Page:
§ 1. Mr. Roy Beggs (East Antrim)
How Northern Ireland schools and colleges will benefit from the additional funding for education announced by the Chancellor of the Exchequer; and if he will make a statement. 
§ The Parliamentary Under-Secretary of State for Northern Ireland (Mr. George Howarth)
As you are aware, Madam Speaker, my right hon. Friend the Secretary of State cannot be here today, because he is attending the Queen at Hillsborough as she awards the George Cross to the Royal Ulster Constabulary. I am sure the whole House will join me in welcoming that honour: it is richly deserved, given the RUC's dedication and courage, and a fitting tribute to the 302 officers who have lost their lives.
I announced on 6 April that additional resources totalling £14.7 million were being distributed to primary, post-primary and special schools for the current financial year, largely on the basis of pupil numbers. My right hon. Friend the Secretary of State is consulting Northern Ireland political parties on how further resources might be deployed, and I hope to be able to make a further announcement shortly.
§ Mr. Beggs
I echo the Minister's opening remarks, and thank him for his reply. I regret to say, however, that the additional funds will not solve the problems in Northern Ireland. School governors throughout the Province experience great difficulty in managing within their budget allocations, especially when teachers are on the top salary scales. Many well-managed schools are in deficit for the first time, and are cutting the services that 348 they used to provide for pupils. Will the Minister further review funding for our schools, and undertake to meet the full cost of teacher salaries at each school?
§ Mr. Howarth
As the hon. Gentleman knows, the sum to which I referred is the additional amount earmarked specifically for schools in the Chancellor's Budget statement, and it will go directly to them. The hon. Gentleman will probably also know that an extra £18.8 million is to be distributed across the public services in Northern Ireland. He will be aware that my right hon. Friend the Secretary of State is consulting party leaders on where priorities should lie with regard to the extra money, and I am sure that what he has said, as well as other competing demands, will be taken into account.
§ Mr. Kevin McNamara (Hull, North)
I join my hon. Friend in congratulating the RUC, and those members of it who have impartially upheld the rule of law over the past 30 years. Is he aware, however, that beneath that umbrella of congratulations are those who stood idly by while Belfast was burned and the ghettos were bombed, and those for whom a former Secretary of State and Attorney-General had to use the royal prerogative to prevent them from being prosecuted for perverting the course of justice—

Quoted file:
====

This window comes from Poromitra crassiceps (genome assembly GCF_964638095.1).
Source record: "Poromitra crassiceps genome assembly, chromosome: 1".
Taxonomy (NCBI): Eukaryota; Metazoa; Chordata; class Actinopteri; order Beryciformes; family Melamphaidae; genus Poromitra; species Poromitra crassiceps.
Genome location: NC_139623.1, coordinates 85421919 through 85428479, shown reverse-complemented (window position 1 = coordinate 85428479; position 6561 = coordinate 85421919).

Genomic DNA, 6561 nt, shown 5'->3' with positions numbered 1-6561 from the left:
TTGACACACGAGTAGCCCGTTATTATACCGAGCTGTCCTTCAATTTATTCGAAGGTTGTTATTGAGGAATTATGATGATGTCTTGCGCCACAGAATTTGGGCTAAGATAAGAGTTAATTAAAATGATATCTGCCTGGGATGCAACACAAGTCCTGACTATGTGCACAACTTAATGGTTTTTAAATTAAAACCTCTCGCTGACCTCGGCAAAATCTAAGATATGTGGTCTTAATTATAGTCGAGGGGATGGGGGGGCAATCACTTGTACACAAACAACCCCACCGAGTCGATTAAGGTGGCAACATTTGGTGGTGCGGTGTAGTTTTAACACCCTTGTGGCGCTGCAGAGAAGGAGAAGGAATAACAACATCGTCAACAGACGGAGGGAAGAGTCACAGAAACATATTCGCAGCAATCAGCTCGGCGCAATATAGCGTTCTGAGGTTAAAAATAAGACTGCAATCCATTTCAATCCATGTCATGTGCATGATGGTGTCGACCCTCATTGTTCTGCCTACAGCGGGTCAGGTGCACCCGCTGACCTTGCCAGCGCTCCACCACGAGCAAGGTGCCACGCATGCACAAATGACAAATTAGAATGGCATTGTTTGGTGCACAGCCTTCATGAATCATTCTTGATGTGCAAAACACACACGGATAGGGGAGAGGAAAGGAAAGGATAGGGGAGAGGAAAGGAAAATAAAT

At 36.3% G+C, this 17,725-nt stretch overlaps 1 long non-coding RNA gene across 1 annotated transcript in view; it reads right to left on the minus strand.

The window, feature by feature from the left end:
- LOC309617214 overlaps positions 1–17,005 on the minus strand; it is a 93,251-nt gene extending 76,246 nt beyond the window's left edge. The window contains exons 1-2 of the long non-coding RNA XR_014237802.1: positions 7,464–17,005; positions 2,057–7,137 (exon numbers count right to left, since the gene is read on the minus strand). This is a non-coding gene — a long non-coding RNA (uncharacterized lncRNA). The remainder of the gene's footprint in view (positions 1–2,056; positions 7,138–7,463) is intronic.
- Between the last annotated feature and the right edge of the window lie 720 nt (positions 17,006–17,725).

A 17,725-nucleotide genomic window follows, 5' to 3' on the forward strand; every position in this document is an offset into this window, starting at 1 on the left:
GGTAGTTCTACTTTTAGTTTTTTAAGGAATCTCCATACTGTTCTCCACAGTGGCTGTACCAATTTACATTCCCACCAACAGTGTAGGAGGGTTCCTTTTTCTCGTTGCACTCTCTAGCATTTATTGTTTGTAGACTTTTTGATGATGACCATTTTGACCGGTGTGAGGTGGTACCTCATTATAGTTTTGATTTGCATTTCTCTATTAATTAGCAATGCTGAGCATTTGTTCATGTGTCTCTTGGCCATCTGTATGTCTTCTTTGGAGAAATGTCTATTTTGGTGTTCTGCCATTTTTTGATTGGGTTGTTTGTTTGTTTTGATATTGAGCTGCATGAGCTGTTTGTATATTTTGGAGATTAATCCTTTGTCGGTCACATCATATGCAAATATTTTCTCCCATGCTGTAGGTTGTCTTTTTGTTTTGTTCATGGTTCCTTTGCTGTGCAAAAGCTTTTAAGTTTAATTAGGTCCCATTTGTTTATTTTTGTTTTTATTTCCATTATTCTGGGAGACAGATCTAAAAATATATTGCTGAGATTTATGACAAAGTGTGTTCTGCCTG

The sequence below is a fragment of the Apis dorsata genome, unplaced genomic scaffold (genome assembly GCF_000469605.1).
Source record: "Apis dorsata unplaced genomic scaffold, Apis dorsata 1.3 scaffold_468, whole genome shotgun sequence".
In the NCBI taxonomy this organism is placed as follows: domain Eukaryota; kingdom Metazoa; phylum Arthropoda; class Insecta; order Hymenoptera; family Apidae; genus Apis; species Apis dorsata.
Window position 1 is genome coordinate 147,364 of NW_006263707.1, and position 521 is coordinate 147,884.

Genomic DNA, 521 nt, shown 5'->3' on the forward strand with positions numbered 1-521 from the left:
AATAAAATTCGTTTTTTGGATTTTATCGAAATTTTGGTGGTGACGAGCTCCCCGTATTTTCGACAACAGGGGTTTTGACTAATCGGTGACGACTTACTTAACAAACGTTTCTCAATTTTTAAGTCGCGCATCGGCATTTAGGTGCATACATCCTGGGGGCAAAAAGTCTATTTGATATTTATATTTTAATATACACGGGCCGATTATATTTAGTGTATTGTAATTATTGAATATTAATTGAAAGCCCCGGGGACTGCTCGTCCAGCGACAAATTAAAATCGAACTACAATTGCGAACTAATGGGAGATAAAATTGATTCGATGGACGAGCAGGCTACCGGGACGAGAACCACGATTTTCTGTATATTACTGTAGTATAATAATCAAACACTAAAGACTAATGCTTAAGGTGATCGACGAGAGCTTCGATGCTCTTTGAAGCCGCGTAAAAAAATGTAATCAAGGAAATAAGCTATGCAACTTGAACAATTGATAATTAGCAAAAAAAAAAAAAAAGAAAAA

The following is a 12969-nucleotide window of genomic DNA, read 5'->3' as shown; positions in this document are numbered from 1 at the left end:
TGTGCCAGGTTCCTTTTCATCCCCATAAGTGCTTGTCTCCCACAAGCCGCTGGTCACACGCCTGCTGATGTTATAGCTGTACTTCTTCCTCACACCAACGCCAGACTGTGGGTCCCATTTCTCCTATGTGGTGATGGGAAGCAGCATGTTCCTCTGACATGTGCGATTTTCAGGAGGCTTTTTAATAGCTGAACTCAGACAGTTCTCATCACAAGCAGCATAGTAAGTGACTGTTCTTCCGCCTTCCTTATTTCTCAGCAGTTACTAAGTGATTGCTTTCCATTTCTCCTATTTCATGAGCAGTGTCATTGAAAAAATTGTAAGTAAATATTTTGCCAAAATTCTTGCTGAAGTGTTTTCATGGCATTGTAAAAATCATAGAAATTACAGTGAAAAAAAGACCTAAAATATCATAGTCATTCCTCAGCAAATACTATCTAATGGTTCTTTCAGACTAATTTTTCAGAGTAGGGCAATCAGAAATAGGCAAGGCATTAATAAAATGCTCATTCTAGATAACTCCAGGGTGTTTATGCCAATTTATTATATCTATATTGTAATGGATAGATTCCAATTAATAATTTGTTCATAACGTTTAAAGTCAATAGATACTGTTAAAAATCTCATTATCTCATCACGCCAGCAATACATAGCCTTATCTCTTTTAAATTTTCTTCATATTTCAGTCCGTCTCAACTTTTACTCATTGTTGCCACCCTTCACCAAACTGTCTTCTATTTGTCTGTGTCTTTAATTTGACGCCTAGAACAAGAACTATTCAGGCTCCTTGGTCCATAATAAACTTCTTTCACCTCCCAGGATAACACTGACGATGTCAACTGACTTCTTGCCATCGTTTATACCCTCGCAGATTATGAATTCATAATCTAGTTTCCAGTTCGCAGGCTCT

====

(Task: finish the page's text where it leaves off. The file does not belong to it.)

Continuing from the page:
§ Madam Speaker
Order. Has the hon. Gentleman a question that relates to the substantive question on the Order Paper, on education? If so, I should be pleased to hear it.
§ Mr. McNamara
I have, Madam Speaker; but, given my hon. Friend's introduction, and given that Robert Hamill was kicked to death in the presence of RUC officers who did not intervene, it must be seen that the award is a matter of controversy. While we applaud all RUC members who impartially uphold the rule of law, those who did not should not be covered by that.
As for the substantive question, will my hon. Friend arrange for schools to publish the details of how they are spending the extra money? There is concern about that.
§ Mr. Howarth
Schools will, of course, be asked to account for the £14.7 million. However, the reason why we gave the money directly to schools was to enable them to decide for themselves what their priorities should be. Although we hold them accountable for the way in which they spend public money, it would not be appropriate at this point for us to direct their resources. As for the additional expenditure, it will be in line with the public spending priorities set by my right hon. Friend the Secretary of State, following consultation on what those priorities should be.
§ Mr. John Bercow (Buckingham)
Has the spending increase proposed for Northern Ireland been subjected to the same double and triple counting by Government as has applied in relation to both England and Wales?
§ Mr. Howarth
As the hon. Gentleman's premise is entirely false, it would be inappropriate for me to answer in terms.